The non-paper also says that Serbia still needs to ensure the full implementation of media laws and strengthen the independence of the Regulatory Body for Electronic Media, ensure transparent and equitable co-funding for media content serving the public interest, and increase transparency in media ownership and advertising.

The completion of constitutional reforms aimed at ensuring the independence of the judiciary was planned for 2017, when Serbia was supposed to hold a referendum on the proposals.

However, the process remains delayed which, according to the non-paper, has repercussions on the drafting and adoption of the implementing legislation.

Pressure on the judiciary and the prosecution still remains high, the non-paper says.

“Government officials, including some at the highest level, as well as members of parliament, continue to comment publicly on a regular basis on ongoing investigations or court proceedings, or on individual prosecutors and judges. Information leaked on ongoing investigations or cases is used by tabloids. This results in members of the judiciary or the prosecution being discredited”, the text reads.

Regarding the legacy of the Yugoslav wars, the non-paper says that Serbian leaders continue to publicly challenge the judgments of the International Criminal Tribunal for the former Yugoslavia (ICTY).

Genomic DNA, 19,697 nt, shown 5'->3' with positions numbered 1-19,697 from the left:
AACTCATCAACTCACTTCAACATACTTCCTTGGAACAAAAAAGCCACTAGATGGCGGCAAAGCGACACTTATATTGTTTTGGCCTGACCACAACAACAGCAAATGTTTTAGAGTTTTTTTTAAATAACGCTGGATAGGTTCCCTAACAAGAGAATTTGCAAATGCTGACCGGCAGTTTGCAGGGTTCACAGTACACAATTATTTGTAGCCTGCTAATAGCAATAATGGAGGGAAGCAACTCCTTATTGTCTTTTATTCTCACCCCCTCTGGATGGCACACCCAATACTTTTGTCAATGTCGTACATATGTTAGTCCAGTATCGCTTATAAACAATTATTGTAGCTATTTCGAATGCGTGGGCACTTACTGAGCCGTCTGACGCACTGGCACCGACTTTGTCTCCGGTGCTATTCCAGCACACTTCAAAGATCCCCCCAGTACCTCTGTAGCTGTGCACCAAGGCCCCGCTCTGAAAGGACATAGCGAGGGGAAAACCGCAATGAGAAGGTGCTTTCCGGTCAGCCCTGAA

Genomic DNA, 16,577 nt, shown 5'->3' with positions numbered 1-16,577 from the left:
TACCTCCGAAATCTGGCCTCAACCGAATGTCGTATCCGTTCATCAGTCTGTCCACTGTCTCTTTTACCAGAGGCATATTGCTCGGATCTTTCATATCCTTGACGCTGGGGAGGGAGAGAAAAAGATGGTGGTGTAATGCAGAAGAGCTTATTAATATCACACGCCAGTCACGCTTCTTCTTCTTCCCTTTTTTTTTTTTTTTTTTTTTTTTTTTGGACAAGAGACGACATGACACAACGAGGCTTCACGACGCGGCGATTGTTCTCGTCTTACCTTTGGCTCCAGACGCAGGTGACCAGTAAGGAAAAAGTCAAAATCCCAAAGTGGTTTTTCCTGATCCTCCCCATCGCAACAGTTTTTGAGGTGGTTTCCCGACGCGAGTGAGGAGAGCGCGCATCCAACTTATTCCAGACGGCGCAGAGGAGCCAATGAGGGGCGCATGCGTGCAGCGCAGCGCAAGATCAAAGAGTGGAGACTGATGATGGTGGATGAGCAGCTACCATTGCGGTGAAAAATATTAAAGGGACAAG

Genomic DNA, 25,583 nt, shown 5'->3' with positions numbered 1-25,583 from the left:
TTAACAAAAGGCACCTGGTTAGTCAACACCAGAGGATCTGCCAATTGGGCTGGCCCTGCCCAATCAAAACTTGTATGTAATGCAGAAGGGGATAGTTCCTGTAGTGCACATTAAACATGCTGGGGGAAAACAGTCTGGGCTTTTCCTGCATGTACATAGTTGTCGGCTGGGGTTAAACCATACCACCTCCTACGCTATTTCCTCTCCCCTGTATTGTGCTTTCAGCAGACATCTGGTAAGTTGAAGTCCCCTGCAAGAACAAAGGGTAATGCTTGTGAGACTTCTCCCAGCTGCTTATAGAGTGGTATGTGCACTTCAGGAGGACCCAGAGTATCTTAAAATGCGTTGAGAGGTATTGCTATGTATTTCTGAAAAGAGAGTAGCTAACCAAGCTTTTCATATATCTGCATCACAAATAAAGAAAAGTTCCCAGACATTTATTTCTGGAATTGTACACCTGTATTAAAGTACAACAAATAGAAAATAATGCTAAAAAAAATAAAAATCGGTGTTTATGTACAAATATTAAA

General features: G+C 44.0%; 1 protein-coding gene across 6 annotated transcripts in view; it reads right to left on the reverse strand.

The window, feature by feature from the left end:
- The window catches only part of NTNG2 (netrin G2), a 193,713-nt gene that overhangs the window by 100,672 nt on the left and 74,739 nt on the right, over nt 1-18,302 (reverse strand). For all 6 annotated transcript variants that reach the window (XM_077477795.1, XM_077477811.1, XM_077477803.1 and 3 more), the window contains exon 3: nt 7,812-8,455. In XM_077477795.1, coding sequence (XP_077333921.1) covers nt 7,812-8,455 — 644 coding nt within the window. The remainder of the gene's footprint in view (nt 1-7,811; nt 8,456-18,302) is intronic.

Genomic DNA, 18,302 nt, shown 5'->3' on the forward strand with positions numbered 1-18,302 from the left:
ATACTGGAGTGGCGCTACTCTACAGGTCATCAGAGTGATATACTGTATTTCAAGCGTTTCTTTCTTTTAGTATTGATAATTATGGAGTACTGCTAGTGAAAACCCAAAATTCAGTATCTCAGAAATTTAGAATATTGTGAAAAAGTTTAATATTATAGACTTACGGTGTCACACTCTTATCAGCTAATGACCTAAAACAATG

“Regarding judicial cooperation issues, Cooperation with Croatia has not led to tangible results. Serbia has yet to enforce the judgment of Bosnia and Herzegovina in the case of General Djukić,” it states.

Novak Djukic, who was already convicted in Bosnia for the 1995 Tuzla massacre and sentenced to a 20-year jail term, resides in Serbia. He will not appear at the Belgrade Higher Court until September 2021 at the earliest, due to mental health problems, a medical examination has recently concluded.

The non-paper also says that since the expiry of the national anti-corruption strategy in 2018, Serbia does not have a strategic policy framework and coordination mechanism in place.

It also mentions the frequent refusal by public bodies to disclose information, following requests submitted under the law on access to information, which have continued to hinder the work of journalists.

In December 2020, the Financial Action Task Force (FATF) expressed concerns regarding the allegations that the government had misused its law on the prevention of money laundering and the financing of terrorism, with the aim to restrict or coerce civil society actors for their work and criticism of the government.

Regarding the commission tasked with looking into three cases involving the murder of journalists, the Council paper says that in September 2020 an appeal court revoked on procedural grounds the first-instance verdict on the murder of journalist Slavko Ćuruvija. A new trial is ongoing.

Slavko Ćuruvija was a Serbian journalist and newspaper publisher whose murder in Belgrade in April 1999 sparked international outrage and wide condemnation.

Investigations are ongoing into the murders of fellow journalists, Milan Pantić and Dada Vujasinović.

[Edited by Benjamin Fox]